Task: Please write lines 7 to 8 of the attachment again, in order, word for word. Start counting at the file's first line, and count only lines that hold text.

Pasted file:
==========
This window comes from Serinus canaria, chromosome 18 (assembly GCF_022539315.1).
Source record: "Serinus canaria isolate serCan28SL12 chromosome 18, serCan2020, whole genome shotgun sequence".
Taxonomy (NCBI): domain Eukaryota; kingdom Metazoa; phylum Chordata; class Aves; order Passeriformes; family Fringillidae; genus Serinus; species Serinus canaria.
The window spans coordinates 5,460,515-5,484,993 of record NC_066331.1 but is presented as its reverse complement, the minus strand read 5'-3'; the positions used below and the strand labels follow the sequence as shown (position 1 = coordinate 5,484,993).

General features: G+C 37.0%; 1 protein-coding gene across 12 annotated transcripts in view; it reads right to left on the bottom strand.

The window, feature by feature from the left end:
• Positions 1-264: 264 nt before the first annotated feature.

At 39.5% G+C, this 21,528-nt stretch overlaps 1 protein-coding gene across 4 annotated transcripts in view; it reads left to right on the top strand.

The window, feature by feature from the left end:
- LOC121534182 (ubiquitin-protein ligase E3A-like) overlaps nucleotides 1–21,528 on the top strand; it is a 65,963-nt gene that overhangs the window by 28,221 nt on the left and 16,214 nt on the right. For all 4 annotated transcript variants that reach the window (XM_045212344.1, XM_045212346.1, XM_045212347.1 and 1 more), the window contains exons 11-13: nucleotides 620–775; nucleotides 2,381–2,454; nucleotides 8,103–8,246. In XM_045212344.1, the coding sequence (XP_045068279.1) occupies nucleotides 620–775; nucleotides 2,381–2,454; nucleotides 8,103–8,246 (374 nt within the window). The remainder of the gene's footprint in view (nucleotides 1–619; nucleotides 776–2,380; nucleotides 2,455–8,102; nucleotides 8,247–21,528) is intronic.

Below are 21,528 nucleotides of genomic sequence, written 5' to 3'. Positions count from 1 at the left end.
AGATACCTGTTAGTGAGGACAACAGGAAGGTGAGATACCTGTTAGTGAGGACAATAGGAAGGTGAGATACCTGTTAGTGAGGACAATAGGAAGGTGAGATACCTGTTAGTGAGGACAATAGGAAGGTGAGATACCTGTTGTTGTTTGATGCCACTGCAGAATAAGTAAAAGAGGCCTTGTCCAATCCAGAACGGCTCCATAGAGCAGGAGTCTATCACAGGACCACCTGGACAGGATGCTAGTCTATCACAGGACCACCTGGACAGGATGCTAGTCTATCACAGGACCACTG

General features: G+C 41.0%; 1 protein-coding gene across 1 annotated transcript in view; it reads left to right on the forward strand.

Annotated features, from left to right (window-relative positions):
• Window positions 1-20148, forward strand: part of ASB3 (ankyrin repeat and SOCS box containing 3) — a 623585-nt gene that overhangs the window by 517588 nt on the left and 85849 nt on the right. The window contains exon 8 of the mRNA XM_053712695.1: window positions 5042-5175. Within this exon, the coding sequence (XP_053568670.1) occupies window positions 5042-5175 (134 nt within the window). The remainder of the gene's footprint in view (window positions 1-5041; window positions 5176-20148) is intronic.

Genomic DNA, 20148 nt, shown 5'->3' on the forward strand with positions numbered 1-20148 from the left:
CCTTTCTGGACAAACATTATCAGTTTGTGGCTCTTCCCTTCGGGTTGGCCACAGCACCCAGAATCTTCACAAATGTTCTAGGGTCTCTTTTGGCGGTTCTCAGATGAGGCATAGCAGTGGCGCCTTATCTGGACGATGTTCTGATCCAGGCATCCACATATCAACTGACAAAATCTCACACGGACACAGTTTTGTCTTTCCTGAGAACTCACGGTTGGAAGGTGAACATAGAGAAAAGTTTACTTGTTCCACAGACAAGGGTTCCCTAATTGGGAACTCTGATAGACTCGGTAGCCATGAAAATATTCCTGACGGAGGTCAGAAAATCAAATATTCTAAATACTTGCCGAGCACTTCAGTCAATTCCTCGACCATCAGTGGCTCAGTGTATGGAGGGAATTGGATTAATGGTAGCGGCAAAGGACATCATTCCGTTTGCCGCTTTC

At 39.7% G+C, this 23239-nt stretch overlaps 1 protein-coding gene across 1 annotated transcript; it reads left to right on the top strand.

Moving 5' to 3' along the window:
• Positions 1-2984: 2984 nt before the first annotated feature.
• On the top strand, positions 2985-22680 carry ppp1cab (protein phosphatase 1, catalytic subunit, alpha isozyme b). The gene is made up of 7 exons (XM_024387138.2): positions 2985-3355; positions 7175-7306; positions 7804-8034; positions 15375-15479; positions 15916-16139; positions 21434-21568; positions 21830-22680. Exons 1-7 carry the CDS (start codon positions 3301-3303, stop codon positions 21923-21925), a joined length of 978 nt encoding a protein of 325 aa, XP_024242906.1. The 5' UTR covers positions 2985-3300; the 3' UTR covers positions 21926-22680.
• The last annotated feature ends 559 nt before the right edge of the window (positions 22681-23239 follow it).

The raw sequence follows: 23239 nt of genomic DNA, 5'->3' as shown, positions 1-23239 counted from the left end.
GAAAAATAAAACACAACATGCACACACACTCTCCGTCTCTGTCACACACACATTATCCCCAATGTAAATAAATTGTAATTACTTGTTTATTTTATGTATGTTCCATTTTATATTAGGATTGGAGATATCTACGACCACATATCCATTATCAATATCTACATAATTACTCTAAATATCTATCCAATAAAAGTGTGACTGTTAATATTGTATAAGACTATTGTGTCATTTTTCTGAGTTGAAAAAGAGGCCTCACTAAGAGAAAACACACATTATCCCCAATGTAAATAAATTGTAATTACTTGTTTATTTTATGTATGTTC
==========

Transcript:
• Positions 1-264: 264 nt before the first annotated feature.

At 39.5% G+C, this 21,528-nt stretch overlaps 1 protein-coding gene across 4 annotated transcripts in view; it reads left to right on the top strand.